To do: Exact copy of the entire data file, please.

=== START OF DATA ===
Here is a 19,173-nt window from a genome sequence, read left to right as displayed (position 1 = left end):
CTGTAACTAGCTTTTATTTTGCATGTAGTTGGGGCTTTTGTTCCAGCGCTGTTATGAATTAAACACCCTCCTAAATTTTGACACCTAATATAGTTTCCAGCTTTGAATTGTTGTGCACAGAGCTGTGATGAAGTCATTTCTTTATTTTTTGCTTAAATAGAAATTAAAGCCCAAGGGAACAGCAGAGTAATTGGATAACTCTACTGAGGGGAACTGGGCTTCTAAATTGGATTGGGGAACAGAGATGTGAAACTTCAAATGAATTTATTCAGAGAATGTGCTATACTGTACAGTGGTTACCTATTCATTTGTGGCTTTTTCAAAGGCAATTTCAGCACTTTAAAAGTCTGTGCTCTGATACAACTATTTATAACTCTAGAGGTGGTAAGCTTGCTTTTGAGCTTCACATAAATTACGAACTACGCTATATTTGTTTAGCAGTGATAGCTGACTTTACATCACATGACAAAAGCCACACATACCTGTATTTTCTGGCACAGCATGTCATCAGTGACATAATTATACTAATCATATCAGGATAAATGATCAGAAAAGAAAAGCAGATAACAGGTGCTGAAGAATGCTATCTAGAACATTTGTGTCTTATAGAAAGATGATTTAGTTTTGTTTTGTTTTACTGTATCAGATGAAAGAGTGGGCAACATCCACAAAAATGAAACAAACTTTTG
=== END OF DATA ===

Here is a 19,173-nt window from a genome sequence, read left to right as displayed (position 1 = left end):
CTGTAACTAGCTTTTATTTTGCATGTAGTTGGGGCTTTTGTTCCAGCGCTGTTATGAATTAAACACCCTCCTAAATTTTGACACCTAATATAGTTTCCAGCTTTGAATTGTTGTGCACAGAGCTGTGATGAAGTCATTTCTTTATTTTTTGCTTAAATAGAAATTAAAGCCCAAGGGAACAGCAGAGTAATTGGATAACTCTACTGAGGGGAACTGGGCTTCTAAATTGGATTGGGGAACAGAGATGTGAAACTTCAAATGAATTTATTCAGAGAATGTGCTATACTGTACAGTGGTTACCTATTCATTTGTGGCTTTTTCAAAGGCAATTTCAGCACTTTAAAAGTCTGTGCTCTGATACAACTATTTATAACTCTAGAGGTGGTAAGCTTGCTTTTGAGCTTCACATAAATTACGAACTACGCTATATTTGTTTAGCAGTGATAGCTGACTTTACATCACATGACAAAAGCCACACATACCTGTATTTTCTGGCACAGCATGTCATCAGTGACATAATTATACTAATCATATCAGGATAAATGATCAGAAAAGAAAAGCAGATAACAGGTGCTGAAGAATGCTATCTAGAACATTTGTGTCTTATAGAAAGATGATTTAGTTTTGTTTTGTTTTACTGTATCAGATGAAAGAGTGGGCAACATCCACAAAAATGAAACAAACTTTTG